The opinion of the court was delivered by: Hon. Jerome B. Simandle
This action is before the Court on the motion of Defendants J.G. Debt Solutions, L.L.C. and Joel Gavals ("J.G." or "moving Defendants") to compel arbitration of Plaintiff's claims against them. [Docket Item 105.] Plaintiff brings a putative class action alleging a conspiracy to commit unlicensed debt adjustment services in violation of the New Jersey Debt Adjustment and Credit Counseling Act ("NJDACCA"), N.J. Stat. Ann. § 17:16G-1, et seq., the New Jersey RICO statute, N.J. Stat. Ann. § 2C:41-1, et seq., the New Jersey Consumer Fraud Act ("NJCFA"), N.J. Stat.
Ann. § 56:8-2, et seq., and various other common law causes of action. Plaintiff's Amended Complaint names twenty-two Defendants and charges all defendants collectively with eight different causes of action.
The instant motion to compel arbitration is the second time the Court has addressed motions to compel arbitration filed by Defendants in this action, the Court having previously considered two simultaneously filed motions to compel filed by other parties in its December 20, 2011 Opinion. Guidotti v. Legal Helpers Debt Resolution, L.L.C., --- F. Supp. 2d ---, 2011 WL 6720936 (D.N.J. Dec. 20, 2011) [Docket Item 102]. In that Opinion, the Court granted one motion to compel and denied the other. The Court granted the motion filed by Defendants related to the law firm of Legal Helpers Debt Resolution, L.L.C. (hereinafter referred to as Defendant LHDR, collectively referred to as the "Law Firm Defendants"), but denied the motion to compel filed by Defendants related to the Defendant financial institutions Rocky Mountain Bank & Trust and Global Client Solutions (the "Bank Defendants").
In the instant motion, the moving Defendants seek to compel Plaintiff to arbitrate her claims against them pursuant to the arbitration clause contained in the Attorney Retainer Agreement signed by Plaintiff and Defendant LHDR. In the Court's December 20 Opinion, the Court concluded that this arbitration agreement was enforceable as to Plaintiff's claims against the Law Firm Defendants. J.G. now argues that Plaintiff should be compelled to arbitrate her claims against the J.G. Defendants as well, despite the fact that the moving Defendants were not parties to the agreement containing the enforceable arbitration agreement, known as the Attorney Retainer Agreement (the "ARA").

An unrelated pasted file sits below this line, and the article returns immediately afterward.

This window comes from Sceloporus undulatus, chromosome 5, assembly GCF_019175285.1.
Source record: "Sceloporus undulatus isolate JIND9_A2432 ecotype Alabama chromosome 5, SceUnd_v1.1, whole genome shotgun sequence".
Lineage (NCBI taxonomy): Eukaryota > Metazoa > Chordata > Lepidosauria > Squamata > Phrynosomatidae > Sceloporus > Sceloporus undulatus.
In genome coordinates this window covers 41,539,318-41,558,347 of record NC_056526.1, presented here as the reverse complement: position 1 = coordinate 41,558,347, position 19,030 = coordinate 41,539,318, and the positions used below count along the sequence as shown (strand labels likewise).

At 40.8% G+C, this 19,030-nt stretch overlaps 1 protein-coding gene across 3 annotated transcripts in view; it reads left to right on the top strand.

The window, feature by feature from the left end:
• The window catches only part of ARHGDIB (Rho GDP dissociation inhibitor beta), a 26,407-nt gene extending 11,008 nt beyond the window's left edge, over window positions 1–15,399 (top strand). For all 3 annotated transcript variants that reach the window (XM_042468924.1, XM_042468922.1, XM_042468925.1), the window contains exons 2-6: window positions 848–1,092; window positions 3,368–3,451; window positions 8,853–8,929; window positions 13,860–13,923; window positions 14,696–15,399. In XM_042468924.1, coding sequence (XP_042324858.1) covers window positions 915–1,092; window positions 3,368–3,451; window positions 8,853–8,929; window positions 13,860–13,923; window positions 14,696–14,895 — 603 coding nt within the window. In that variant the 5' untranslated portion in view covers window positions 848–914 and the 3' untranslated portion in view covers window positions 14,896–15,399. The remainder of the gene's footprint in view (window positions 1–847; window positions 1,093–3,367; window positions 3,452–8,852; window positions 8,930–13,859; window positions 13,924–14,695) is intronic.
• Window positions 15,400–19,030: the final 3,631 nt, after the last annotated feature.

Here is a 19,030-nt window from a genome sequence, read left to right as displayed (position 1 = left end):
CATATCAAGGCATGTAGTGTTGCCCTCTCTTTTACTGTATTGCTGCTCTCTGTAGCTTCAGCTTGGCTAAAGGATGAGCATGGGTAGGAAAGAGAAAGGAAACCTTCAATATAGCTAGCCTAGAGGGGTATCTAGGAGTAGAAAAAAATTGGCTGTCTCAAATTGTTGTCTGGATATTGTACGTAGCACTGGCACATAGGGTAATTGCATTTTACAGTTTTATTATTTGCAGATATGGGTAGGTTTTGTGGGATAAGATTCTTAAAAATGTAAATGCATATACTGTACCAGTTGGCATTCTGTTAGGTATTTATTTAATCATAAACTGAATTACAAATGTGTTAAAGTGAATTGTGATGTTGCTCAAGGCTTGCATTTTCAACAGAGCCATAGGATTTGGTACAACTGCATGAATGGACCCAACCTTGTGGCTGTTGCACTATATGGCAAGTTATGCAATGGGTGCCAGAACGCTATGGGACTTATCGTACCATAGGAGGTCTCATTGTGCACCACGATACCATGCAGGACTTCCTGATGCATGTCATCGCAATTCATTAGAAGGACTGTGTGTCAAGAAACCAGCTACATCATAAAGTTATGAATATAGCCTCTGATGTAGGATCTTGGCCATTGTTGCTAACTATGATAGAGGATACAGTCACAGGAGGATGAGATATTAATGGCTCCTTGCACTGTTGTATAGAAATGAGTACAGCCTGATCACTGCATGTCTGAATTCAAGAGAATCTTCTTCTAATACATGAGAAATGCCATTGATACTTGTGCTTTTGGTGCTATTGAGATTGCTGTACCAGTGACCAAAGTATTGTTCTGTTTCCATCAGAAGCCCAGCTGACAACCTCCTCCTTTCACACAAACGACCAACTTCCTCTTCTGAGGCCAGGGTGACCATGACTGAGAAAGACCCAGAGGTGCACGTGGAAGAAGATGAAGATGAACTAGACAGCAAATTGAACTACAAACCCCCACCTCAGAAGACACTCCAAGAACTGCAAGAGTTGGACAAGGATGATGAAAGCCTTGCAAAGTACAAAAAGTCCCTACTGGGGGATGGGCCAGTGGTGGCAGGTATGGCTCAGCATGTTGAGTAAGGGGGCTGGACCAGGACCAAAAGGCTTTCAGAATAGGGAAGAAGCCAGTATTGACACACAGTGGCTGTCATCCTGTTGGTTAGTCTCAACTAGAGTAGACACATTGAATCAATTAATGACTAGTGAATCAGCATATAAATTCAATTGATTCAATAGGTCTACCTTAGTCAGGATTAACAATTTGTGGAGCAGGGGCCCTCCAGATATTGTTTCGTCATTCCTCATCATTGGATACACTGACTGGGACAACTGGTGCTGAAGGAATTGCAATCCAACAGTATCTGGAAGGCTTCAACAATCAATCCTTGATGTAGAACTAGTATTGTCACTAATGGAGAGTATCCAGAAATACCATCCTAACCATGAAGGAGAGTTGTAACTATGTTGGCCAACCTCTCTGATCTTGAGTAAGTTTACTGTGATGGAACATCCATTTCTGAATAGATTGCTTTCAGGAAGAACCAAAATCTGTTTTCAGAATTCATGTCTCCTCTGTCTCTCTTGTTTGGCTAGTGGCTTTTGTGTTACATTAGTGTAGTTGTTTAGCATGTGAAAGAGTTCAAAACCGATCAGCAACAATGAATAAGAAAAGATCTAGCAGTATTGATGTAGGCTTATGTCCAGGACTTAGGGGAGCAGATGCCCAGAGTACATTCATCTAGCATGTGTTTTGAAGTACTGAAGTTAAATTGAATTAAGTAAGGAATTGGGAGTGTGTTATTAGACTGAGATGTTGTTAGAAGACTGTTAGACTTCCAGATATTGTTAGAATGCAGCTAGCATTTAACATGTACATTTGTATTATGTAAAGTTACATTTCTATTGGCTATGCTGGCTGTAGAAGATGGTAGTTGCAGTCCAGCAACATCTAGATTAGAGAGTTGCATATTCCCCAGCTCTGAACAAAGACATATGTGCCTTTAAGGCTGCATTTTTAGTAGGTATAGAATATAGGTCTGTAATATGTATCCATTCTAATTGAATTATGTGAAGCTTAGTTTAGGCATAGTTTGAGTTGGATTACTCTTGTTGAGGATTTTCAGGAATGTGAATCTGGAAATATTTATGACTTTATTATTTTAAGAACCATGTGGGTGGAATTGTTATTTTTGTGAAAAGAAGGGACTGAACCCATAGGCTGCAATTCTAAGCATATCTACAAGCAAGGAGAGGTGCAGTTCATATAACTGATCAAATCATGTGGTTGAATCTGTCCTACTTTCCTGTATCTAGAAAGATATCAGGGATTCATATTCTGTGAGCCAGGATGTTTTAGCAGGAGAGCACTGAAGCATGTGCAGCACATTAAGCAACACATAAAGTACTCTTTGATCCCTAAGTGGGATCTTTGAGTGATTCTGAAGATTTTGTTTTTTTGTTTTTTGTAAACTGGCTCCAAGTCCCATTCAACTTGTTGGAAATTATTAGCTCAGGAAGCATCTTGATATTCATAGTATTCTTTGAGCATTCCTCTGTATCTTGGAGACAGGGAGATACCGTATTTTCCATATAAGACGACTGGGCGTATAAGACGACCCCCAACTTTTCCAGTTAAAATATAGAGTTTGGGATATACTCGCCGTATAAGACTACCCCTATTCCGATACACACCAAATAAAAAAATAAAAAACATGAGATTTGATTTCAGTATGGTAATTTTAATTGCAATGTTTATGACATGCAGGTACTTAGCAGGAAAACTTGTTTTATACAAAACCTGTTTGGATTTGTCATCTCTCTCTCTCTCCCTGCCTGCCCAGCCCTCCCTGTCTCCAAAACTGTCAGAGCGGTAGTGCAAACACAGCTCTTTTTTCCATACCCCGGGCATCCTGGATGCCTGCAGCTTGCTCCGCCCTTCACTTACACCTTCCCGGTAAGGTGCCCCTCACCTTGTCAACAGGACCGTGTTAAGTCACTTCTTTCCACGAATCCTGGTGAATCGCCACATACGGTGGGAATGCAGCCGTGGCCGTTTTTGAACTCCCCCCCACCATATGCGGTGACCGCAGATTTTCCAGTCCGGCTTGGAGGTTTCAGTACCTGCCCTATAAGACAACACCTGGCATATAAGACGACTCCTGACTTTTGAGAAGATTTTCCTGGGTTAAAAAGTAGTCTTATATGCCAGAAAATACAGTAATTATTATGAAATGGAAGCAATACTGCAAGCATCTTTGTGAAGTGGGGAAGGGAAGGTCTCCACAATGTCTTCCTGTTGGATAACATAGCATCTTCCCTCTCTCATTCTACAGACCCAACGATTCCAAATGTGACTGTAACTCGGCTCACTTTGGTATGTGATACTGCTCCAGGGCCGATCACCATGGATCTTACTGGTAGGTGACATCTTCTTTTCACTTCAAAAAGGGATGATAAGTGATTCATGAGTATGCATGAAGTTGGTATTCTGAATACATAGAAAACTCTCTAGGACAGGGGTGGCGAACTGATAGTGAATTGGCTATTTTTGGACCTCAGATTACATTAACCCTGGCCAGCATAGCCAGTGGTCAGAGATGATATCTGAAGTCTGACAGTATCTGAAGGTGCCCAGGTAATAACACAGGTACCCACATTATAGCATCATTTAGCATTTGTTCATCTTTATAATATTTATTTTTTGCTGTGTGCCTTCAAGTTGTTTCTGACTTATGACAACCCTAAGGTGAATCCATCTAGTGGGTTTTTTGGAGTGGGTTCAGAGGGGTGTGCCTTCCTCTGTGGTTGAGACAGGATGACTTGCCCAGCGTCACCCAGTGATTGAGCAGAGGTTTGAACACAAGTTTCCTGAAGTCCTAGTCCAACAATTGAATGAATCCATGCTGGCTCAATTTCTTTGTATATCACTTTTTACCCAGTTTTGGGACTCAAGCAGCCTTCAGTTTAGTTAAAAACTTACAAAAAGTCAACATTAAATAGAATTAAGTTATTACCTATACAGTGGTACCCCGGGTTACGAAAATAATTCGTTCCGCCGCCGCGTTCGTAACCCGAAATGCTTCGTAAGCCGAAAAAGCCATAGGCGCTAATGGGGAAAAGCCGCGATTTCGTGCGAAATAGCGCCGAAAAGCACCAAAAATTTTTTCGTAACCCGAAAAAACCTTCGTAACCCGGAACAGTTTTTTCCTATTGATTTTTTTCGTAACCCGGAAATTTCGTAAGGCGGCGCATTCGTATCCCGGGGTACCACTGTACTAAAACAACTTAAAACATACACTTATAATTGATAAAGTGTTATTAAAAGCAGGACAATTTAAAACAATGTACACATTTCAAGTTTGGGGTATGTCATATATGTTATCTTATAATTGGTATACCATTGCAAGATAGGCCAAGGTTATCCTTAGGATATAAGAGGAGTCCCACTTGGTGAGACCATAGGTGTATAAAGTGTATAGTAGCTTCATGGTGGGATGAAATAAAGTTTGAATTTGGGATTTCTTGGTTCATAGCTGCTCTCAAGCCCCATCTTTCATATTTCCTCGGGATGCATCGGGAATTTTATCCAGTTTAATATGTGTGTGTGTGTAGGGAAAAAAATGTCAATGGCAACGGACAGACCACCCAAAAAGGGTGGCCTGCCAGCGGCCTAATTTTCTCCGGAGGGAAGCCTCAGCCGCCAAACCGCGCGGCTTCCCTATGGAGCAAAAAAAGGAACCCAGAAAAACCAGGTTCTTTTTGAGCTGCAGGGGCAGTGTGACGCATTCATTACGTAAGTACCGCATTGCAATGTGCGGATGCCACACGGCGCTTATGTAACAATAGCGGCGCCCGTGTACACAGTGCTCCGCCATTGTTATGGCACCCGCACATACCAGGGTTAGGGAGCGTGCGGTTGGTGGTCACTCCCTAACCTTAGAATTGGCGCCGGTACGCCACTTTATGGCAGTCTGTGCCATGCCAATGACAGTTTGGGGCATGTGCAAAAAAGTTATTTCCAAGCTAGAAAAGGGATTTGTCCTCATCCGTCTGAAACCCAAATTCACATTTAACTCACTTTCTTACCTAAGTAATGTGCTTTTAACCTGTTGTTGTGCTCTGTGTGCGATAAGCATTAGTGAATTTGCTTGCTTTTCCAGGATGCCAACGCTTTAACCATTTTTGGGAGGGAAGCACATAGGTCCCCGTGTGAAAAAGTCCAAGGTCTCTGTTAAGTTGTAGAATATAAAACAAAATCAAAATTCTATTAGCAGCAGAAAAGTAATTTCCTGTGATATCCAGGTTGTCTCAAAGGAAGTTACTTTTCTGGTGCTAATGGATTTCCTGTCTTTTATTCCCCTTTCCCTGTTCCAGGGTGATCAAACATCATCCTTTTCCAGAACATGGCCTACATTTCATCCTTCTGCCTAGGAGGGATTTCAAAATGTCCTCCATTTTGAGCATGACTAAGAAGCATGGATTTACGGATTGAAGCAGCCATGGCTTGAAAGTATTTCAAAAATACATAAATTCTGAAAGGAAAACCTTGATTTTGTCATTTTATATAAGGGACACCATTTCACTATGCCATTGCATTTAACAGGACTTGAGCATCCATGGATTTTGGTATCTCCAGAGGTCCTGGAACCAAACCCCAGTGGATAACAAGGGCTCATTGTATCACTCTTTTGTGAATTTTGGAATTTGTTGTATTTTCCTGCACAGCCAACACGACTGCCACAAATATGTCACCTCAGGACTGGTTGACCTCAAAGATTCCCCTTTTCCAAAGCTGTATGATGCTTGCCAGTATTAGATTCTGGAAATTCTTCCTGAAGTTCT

The principal issue to be decided is therefore whether the Court should compel Plaintiff to arbitrate her claims against the J.G. Defendants pursuant to the ARA, either under the terms of the agreement itself or under a theory of equitable estoppel. As explained below, the Court concludes that equitable estoppel applies in this case to compel Plaintiff to arbitrate her claims against Defendants J.G. and Joel Gavalas. Accordingly, the Court will grant Defenants' motion to compel.
The Court incorporates the extensive factual background contained in the December 20, 2011 Opinion, and expands upon it here only to focus on Plaintiff's allegations regarding and claims against Defendants J.G. and Joel Gavalas. Unless otherwise noted, the following facts are those alleged in the Amended Complaint or included in indisputably authentic documents, the existence of which Plaintiff alleges in her Amended Complaint.
Plaintiff alleges that in September of 2009, she called Defendant J.G.
Debt Solutions, seeking help to reduce or negotiate a settlement of
some of her debt rather than file for bankruptcy, and spoke on the
telephone with Defendant Joel Gavalas. Am. Compl. ¶ 21. Gavalas
described a "debt reduction program" in which he suggested that
Plaintiff's "credit card debt could be cut in half and paid off within
three years." Id. Gavalas explained that Defendant Eclipse*fn1
would evaluate her financial situation to determine whether
she "qualified" for the program, and that if she did, a payment
program would be prepared for her. Id.
Some time after this initial call, Gavalas called Plaintiff back and informed her that "she had been accepted in the program" and that Eclipse had proposed two alternate plans for participation in its program. Id. ¶ 22. She was offered a three-year plan in which she would pay approximately $358 per month or a five-year plan in which she would pay approximately $200 per month. Plaintiff chose the three-year plan. Id.
In this conversation, Plaintiff was also informed that she would be represented in the debt negotiation process by attorneys from LHDR. Gavalas then "asked a series of questions to which Plaintiff had to respond" which was recorded. Id. Plaintiff alleges that this was her final contact with J.G.; she alleges that it was J.G.'s practice to tell customers such as Plaintiff at this point "not to call J.G. again, rather any future contacts were to be through LHDR and Eclipse who were in the same office in Florida." Id. at ¶ 70.
Plaintiff further alleges that J.G. had contracted with Eclipse to provide marketing and to feed potential clients (such as Plaintiff) to LHDR and ...